The following article originally appeared in the March 2009 edition of The Myers Report newsletter published by the firm.
The “Business” of Being in Business: Success Tips You Can Count On
By Jane M. Myers, Esq.
As Main Street struggles to keep its doors open, business owners have a clear choice: focus laser-like attention on the “business” of being in business – or perish. The economic forecast may be gloomy but the bottom line is crystal clear – no one has the security of conducting business as usual anymore.
Here is a list of Action Points that, if implemented, will give your business the tools to survive these challenging times:
- Develop a specific plan to strengthen your firm at its foundation.
Examine your operations to find and trim business “fat”.
Eliminate every unnecessary business expense by being honest about what you might “want” versus what your business truly “needs”.
Focus on cash flow projections and predict sales.
Review your accounts receivable for any collection problems and address them immediately. This is not the time to be shy about collections. You may have to go to the client’s office to pick up payment; you may even have to agree to discount your invoice, but better they pay you now before they pay someone who’s being more assertive than you are.
Make it easy for clients to pay you.
Arrange to accept credit card payments to get paid on the spot. Paying a small fee to the credit card company for their services sure beats waiting 120 days or more to receive a client’s check.
Use your company credit cards to your advantage.
Make only necessary purchases using the company’s credit cards and time those purchases so that they’re made at the beginning of a credit card billing cycle. The invoice won’t arrive for another 30 days and you’ll have 14 days or more after that to make payment without incurring interest. That can help with cash flow. Also, use credit cards that offer money back.
Re-evaluate productivity of your employees.
Job losses seem to be in the news every day, but there may be alternatives to explore before terminating any employees. Cost-saving measures you can implement can include across the board salary reductions, cutting hours, job-sharing, furloughs, increased employee contributions toward medical insurance, and reducing or eliminating business perks. Consult with an employment attorney to make sure your choices comply with applicable law.
Negotiate with your landlord and vendors.
If you don’t ask – you don’t get. I know of a landlord who had one of its retail tenants unilaterally announce in a letter that they wouldn’t be able to continue in business at their 700 locations unless their rent was reduced by 25%. Take it or leave it. The landlord would not agree but did end up negotiating a slight reduction in the rent. Undoubtedly other landlords accepted the tenant’s proposal. You can make a similar request to your landlord and your vendors. In today’s market, many would rather have some business than none at all.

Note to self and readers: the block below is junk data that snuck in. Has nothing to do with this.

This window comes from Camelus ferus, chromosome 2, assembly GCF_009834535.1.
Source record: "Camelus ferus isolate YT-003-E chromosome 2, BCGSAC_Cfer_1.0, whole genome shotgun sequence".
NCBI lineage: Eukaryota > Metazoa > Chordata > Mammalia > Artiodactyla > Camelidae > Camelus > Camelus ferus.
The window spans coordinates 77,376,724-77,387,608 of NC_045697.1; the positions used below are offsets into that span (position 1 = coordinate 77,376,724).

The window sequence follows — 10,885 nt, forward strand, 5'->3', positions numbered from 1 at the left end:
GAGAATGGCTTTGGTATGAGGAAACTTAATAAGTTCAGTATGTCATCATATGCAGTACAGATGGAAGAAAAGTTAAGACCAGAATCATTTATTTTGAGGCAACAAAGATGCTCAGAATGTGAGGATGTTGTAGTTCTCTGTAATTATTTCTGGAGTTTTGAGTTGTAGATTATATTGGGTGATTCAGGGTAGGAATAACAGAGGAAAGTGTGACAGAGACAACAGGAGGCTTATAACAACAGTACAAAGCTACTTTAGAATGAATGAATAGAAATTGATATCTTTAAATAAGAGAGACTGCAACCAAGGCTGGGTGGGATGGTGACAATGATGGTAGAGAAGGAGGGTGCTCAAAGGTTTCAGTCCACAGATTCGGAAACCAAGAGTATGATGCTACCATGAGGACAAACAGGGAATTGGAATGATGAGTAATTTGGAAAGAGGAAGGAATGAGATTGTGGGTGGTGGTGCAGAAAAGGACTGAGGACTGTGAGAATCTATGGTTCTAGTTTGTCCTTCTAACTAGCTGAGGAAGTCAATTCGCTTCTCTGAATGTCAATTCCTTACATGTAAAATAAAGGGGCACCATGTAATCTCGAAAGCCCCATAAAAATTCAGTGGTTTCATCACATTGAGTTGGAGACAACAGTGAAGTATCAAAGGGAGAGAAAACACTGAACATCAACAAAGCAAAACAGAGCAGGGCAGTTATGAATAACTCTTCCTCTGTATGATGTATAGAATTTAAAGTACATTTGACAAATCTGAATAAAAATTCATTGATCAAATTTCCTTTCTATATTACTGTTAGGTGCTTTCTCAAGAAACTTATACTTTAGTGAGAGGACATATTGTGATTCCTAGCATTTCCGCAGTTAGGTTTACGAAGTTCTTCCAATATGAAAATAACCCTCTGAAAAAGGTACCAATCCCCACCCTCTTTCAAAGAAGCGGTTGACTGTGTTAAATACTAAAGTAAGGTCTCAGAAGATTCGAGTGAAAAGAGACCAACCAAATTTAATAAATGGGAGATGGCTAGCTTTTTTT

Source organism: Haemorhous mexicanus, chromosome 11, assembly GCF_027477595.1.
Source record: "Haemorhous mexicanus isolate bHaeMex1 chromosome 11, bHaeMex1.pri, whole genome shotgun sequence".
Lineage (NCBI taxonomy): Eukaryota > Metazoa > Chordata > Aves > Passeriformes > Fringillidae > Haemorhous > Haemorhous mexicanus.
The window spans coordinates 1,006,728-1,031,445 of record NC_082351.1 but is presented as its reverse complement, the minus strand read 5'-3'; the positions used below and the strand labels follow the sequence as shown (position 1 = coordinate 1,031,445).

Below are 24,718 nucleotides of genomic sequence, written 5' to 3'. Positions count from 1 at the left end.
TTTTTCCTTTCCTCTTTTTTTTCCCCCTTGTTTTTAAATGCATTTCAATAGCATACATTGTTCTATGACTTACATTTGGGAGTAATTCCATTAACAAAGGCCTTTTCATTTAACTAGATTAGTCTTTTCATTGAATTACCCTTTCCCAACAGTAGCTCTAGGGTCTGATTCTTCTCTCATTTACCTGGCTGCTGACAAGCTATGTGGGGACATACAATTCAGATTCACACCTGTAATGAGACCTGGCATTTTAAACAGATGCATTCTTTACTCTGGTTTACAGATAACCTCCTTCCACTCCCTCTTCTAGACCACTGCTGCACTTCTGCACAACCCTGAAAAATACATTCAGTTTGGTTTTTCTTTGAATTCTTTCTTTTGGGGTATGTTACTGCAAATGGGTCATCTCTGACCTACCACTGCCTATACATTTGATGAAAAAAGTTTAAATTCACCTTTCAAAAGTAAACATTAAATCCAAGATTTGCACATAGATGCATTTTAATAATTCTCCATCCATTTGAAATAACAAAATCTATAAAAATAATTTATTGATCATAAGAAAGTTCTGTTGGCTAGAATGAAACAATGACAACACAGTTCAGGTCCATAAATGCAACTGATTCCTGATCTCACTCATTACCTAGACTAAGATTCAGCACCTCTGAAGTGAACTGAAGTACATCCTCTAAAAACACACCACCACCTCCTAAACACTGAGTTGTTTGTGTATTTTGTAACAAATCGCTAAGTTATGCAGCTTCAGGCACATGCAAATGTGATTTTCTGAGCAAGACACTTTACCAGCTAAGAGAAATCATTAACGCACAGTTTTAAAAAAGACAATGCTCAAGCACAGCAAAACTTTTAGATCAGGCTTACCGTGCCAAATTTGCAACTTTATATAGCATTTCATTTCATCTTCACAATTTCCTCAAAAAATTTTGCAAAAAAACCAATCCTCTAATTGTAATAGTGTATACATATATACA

- Make Your Banker Your Business Ally.
If ever you needed your banker as your business ally, it’s now. Every business owner must be aware of what lenders require so that when the business owner needs to borrow, the lender will be ready to lend. Here are The Business Owner’s Five Commandments for Commercial Lending:
1. Always be scrupulously honest in reporting business income. If you don’t, it will appear that your company has low revenue and the lender will not be inclined to grant a loan. Another downside, the IRS really hates tax cheats — you can go to jail.
2. Frequent communication is a must. Everything concerning the company’s financial health, or illness, must be communicated to the lender, at least quarterly. That means good news, bad news or no news – stay in touch with your lender on a regular basis – not just when you need something from them.
3. Know the decision-makers at the bank. Make sure you have a relationship with them and that your interests are aligned.
4. Be realistic. Don’t call your banker pleading for a loan four days before payroll is due. Work with your lender to create a plan to speed up collections and slow down payables. Coordinate your day-to-day business operations with your lender. From a financial perspective, they have a vested interest in having your business succeed.
5. Be prepared. Lenders may require more collateral than they might otherwise have a year ago, but if the bank is made to feel “secure”, it will lend. Loans may be granted to the business owner if the collateral pledged to the lender is increased and viable personal guaranties are given.
- Market, Promote and Prospect — Your Business Survival Depends On It.
When the economy settles down and the dust clears, those who made sure they were visible during this economic storm will most likely survive; those who put their heads in the sand will be gone. While it may be tempting to cut your marketing and promotional budget as you trim your business “fat”, don’t do it.
Keep your name in front of your clients and prospects with emails, phone calls and newsletters. Eventually they will need the type of services you provide and when they do, you’ll want them to call you.
Now is the time to take some creative risk and take a lot of action.
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Please note that this article is intended only as a general discussion and that it should not be taken as creating an attorney-client relationship or as legal advice with respect to any particular person, business or situation. Circumstances and the applicable legal principles vary and you should consult with an attorney and/or other professionals regarding the facts of your particular situation.